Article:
I love to write on this subject, because I've always believed that the emotional tolls of chronic pain are more difficult to deal with than your physical pain.

    Look upwards and forward.
    Ron DiLauro Spine-Health System Administrator
    I am not a medical professional. I comment on personal experiences
    You can email me at: rdilauro@veritashealth.com
  • MarissaMMarissa Posts: 6
    edited 12/16/2015 - 5:33 AM
    At this point I have tried everything so I did some research on crystals that supposadly have "powers" or more so let off certain energys, I bought a "Chronic pain" bracelet as a Christmas present to myself, each gemstone is known for something whether it be its "healing" properties, reduces inflammation, body alignment, positive energy, good luck, inner strength.. etc. I am open to the idea and I know the mind can control how we percieve pain and it can't do any harm! They are really beautiful pieces to wear also! Just something I figured I would mention since I think its pretty neat and puts the mind in the right place! :)
  • Is endless
    The glass may be leaking
    But one,way or another it will be continually refilled!
    Its not easy, but its very worthwhile to smile in the face of pain
    Its a sign of strength
    William Garza
    Spine-Health Mod

    Welcome to Spine-Health

  • PlumbTuckeredOutPlumbTuckeredOut Philadelphia, PAPosts: 325
    There are days when all I can ruminate about are the pains, the failures, the mistakes, the what ifs......... these are days that can kill a person. I suffered from depression and OCD for about 4 decades and the primary was getting these addressed. I thought if my pain went away the other would follow but no, life's not like that!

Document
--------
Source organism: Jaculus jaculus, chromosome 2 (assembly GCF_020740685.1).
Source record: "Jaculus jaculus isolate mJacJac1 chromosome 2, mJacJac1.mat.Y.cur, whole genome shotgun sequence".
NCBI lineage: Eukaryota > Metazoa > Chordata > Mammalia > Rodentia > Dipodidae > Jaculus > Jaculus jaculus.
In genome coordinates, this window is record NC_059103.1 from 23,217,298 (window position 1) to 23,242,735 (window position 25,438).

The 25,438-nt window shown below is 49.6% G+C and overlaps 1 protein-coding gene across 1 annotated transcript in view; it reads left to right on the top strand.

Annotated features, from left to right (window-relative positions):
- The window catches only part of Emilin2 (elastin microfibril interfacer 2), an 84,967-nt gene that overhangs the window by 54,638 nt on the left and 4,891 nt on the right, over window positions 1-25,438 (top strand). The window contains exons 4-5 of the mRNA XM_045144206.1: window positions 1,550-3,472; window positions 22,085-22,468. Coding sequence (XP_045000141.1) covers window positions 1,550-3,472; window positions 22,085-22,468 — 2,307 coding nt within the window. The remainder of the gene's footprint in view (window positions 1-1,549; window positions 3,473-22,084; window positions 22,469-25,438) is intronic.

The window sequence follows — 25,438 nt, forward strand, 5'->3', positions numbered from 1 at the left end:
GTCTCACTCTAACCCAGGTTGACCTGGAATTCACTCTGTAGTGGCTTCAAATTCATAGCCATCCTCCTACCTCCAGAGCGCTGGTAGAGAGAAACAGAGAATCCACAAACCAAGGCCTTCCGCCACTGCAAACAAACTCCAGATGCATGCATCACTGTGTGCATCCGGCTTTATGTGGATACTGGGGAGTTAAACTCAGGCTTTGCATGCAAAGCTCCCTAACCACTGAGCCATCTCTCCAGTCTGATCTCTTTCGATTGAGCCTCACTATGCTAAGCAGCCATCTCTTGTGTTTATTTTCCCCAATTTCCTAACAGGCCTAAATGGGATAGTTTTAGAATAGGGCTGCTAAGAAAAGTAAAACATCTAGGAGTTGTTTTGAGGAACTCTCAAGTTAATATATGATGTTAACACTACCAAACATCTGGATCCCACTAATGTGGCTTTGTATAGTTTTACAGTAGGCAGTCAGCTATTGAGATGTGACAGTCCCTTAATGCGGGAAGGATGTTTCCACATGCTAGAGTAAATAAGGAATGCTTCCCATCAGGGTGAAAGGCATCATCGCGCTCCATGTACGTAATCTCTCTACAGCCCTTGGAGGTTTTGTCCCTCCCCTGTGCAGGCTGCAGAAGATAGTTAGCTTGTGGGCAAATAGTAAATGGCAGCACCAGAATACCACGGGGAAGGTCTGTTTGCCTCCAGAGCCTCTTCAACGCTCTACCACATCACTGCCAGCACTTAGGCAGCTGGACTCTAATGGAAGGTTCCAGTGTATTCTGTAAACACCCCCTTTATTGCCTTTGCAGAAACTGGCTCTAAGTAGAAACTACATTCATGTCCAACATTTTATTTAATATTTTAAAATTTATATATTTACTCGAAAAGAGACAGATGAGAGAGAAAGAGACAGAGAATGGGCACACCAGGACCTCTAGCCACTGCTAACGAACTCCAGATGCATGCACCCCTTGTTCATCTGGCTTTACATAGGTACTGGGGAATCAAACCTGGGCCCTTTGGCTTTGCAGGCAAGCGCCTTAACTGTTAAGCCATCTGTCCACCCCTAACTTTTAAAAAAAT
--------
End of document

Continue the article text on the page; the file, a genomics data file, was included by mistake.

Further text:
I moved everything, sold my house and decided I was going to do whatever it took. And it took more than I thought I had! I moved to Philadelphia and changed my thinking. (And that took a few years! I am not my failing body! I have a brain, a spiritual self, a tenacity to embrace life and laughter!) I developed friendships- some really bad ones! Hey we learn from our mistakes! I tried different things. I ate new foods (Discovered I had Celiac Disease.)

    For the last month I have been in misery due to my body's revenge from over work. Autoimmune diseases are nasty! Coughing and wheezing caused more back pain. Lack of sleep made me groggy and icky. So I plugged in my aromatherapy aquafier- suggested with the blend. I watched comedies that left me choking- laughter is not good with asthma! Steroids to treat my asthma caused muscle aches.

    For each challenge I took it as that. I confronted the bad with the positive. A flower, a book, a new video, a piece of chocolate (or a pound!). Pain, suffering is possible only in a bubble. Force your pain to be crowded by those things you enjoy. Sure, it's difficult and frustrating at first but keep working at it. Allow yourself to dream- a puppy, a dandelion in the wind, a rainbow. Allow yourself to float on a cloud of contentment- for half a second, and then eventually longer.


    Two roads diverged in a wood, and I took the one less traveled by...... (Robert Frost)
    I still don't know if I should have taken the one that said, "Caution! Dead End" (Me)
  • eem1919eeem1919 Posts: 2
    edited 12/28/2015 - 10:35 PM